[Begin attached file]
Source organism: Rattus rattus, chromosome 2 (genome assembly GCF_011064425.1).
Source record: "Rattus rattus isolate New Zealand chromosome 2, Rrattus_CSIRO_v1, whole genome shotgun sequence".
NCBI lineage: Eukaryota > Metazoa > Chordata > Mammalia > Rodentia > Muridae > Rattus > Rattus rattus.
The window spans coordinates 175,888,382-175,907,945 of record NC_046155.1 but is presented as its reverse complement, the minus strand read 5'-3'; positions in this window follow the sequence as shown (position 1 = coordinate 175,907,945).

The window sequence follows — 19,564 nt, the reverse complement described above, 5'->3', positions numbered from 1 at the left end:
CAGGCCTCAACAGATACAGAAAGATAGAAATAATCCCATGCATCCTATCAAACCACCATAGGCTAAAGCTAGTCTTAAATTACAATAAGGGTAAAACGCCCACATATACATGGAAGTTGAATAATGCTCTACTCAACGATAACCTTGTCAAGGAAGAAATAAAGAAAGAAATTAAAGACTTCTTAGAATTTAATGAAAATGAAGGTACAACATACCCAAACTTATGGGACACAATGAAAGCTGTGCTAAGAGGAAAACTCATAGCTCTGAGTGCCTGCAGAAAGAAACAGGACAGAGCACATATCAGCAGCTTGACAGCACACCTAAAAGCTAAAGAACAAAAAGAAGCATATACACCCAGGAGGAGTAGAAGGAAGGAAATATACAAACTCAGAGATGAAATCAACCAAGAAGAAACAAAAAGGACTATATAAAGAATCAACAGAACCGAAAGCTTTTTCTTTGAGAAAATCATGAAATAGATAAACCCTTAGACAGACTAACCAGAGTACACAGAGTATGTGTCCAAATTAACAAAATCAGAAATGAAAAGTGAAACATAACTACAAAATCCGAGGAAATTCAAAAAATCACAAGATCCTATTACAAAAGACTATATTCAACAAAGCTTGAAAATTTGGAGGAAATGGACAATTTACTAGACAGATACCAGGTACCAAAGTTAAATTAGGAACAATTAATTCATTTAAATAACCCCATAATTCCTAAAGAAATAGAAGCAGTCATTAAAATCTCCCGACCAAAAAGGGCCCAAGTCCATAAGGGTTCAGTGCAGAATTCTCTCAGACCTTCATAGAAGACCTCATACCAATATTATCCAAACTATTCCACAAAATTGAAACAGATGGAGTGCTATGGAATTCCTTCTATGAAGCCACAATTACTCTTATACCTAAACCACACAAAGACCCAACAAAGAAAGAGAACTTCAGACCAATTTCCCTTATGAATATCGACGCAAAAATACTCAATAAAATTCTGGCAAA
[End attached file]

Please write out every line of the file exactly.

Source organism: Rattus rattus, chromosome 2 (genome assembly GCF_011064425.1).
Source record: "Rattus rattus isolate New Zealand chromosome 2, Rrattus_CSIRO_v1, whole genome shotgun sequence".
NCBI lineage: Eukaryota > Metazoa > Chordata > Mammalia > Rodentia > Muridae > Rattus > Rattus rattus.
The window spans coordinates 175,888,382-175,907,945 of record NC_046155.1 but is presented as its reverse complement, the minus strand read 5'-3'; positions in this window follow the sequence as shown (position 1 = coordinate 175,907,945).

The window sequence follows — 19,564 nt, the reverse complement described above, 5'->3', positions numbered from 1 at the left end:
CAGGCCTCAACAGATACAGAAAGATAGAAATAATCCCATGCATCCTATCAAACCACCATAGGCTAAAGCTAGTCTTAAATTACAATAAGGGTAAAACGCCCACATATACATGGAAGTTGAATAATGCTCTACTCAACGATAACCTTGTCAAGGAAGAAATAAAGAAAGAAATTAAAGACTTCTTAGAATTTAATGAAAATGAAGGTACAACATACCCAAACTTATGGGACACAATGAAAGCTGTGCTAAGAGGAAAACTCATAGCTCTGAGTGCCTGCAGAAAGAAACAGGACAGAGCACATATCAGCAGCTTGACAGCACACCTAAAAGCTAAAGAACAAAAAGAAGCATATACACCCAGGAGGAGTAGAAGGAAGGAAATATACAAACTCAGAGATGAAATCAACCAAGAAGAAACAAAAAGGACTATATAAAGAATCAACAGAACCGAAAGCTTTTTCTTTGAGAAAATCATGAAATAGATAAACCCTTAGACAGACTAACCAGAGTACACAGAGTATGTGTCCAAATTAACAAAATCAGAAATGAAAAGTGAAACATAACTACAAAATCCGAGGAAATTCAAAAAATCACAAGATCCTATTACAAAAGACTATATTCAACAAAGCTTGAAAATTTGGAGGAAATGGACAATTTACTAGACAGATACCAGGTACCAAAGTTAAATTAGGAACAATTAATTCATTTAAATAACCCCATAATTCCTAAAGAAATAGAAGCAGTCATTAAAATCTCCCGACCAAAAAGGGCCCAAGTCCATAAGGGTTCAGTGCAGAATTCTCTCAGACCTTCATAGAAGACCTCATACCAATATTATCCAAACTATTCCACAAAATTGAAACAGATGGAGTGCTATGGAATTCCTTCTATGAAGCCACAATTACTCTTATACCTAAACCACACAAAGACCCAACAAAGAAAGAGAACTTCAGACCAATTTCCCTTATGAATATCGACGCAAAAATACTCAATAAAATTCTGGCAAA